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Austin McCombie ’15 and his wife, Sarah, are gaining a following performing as Chatham Rabbits.

By David Menconi

Austin McCombie ’15 embarked on a career as a certified financial planner after graduating from NC State, but the work didn’t speak to him. He was more interested in music, so he and his wife, Sarah, quit their jobs to go full time with their Americana duo, Chatham Rabbits. It’s gone well enough for them to land a television series on PBS North Carolina, On the Road With Chatham Rabbits, which recently wrapped its first season.

“For Sarah, this is her childhood dream come true,” McCombie, 30, says with a laugh. “She’s extroverted, I’m not. But when I saw the first episode, it was all worth it even though it made me realize what a goofball I am.”

The duo’s three albums feature Austin on guitar and Sarah on clawhammer banjo and fiddle, playing music with an old-time stringband feel. They’ve appeared at every notable Southern music festival, recently cracking 15,000 Instagram followers while growing from 1,500 to 22,000 monthly listeners on Spotify.

“We’ve always approached our career like a hot-air balloon instead of a rocket ship, building an audience one fan at a time.”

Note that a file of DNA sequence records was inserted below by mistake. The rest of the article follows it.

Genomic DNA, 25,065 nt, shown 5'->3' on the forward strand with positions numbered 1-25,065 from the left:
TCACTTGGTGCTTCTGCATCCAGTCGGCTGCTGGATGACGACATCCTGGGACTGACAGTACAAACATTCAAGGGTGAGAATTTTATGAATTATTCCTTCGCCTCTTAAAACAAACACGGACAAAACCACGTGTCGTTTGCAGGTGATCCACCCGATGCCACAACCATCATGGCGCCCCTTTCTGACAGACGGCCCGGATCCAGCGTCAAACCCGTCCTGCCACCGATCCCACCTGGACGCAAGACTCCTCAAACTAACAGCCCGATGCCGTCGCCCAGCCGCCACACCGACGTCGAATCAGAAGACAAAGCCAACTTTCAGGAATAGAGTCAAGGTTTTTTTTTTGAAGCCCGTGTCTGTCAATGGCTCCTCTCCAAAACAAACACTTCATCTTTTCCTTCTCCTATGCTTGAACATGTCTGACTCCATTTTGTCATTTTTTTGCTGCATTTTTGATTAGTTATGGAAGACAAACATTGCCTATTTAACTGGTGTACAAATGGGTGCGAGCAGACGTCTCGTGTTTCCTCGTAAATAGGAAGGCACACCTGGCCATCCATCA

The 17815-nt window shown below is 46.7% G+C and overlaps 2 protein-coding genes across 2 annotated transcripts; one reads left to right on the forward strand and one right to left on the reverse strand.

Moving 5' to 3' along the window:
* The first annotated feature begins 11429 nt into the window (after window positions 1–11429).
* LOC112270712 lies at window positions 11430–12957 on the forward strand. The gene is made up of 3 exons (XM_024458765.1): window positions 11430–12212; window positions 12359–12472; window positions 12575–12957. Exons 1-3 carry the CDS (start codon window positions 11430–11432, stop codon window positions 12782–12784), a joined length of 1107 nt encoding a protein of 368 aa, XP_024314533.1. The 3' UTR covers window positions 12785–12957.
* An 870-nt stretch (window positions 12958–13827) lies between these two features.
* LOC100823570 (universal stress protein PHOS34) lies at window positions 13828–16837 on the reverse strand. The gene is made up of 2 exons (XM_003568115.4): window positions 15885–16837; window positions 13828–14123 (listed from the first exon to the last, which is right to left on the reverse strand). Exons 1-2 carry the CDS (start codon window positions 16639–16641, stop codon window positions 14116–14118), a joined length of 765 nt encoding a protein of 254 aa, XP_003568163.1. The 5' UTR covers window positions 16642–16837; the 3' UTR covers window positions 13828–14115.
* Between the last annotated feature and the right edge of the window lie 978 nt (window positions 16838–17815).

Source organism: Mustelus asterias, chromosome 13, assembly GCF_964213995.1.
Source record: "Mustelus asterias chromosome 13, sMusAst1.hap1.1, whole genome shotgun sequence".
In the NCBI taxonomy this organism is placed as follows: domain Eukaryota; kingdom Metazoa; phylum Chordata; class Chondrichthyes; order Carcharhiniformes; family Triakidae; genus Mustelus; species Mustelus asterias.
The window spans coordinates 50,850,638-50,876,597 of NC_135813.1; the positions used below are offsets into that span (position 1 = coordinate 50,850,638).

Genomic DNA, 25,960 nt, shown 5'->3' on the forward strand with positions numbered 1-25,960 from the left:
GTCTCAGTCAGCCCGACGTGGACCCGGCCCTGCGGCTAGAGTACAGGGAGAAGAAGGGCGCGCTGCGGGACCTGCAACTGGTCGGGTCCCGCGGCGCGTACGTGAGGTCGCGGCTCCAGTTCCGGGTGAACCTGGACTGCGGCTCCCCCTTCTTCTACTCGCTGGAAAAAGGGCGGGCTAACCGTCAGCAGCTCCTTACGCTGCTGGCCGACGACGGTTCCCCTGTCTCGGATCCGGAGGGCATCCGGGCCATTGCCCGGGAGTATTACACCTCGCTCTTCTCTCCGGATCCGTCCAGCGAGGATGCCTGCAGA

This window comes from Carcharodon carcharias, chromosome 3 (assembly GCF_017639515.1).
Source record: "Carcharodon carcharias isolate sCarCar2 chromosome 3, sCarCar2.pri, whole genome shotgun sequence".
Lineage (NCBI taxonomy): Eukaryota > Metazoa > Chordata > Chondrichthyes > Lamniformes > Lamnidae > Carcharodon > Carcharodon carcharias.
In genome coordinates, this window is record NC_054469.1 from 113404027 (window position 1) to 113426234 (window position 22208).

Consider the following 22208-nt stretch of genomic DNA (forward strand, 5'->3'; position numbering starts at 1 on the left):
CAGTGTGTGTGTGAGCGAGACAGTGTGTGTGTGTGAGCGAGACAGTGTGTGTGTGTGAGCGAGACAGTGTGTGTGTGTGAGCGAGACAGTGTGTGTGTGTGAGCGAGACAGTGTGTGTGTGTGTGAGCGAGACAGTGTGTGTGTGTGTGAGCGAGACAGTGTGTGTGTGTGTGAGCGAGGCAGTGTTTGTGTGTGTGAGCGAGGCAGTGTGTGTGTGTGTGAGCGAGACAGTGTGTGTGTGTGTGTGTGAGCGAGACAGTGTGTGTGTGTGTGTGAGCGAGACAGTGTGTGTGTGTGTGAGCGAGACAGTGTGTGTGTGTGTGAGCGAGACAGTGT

– Austin McCombie ’15

“We’ve always approached our career like a hot-air balloon instead of a rocket ship,” says McCombie, “building an audience one fan at a time.”

The couple met at a 2013 show by Chapel Hill-based duo Mandolin Orange (now Watchhouse), where Sarah’s previous group, South Carolina Broadcasters, was the opening act. She walked onstage with a banjo and it was love at first sight for McCombie. They were soon dating and playing music together, marrying in 2015. They took their new band’s name from the Chatham Rabbits Stringband, an old-time ensemble sponsored by the Bynum Mill nearly a century ago. The couple lives in Bynum, N.C.

“When we started Chatham Rabbits, we’d play anywhere we could,” says McCombie. “Our first-ever gig was at the general store in Saxapahaw (N.C.) for food and tips in front of maybe 20 people. Four years later, we sold out the Haw River Ballroom there, almost 600 people. It’s going in the right direction.” 

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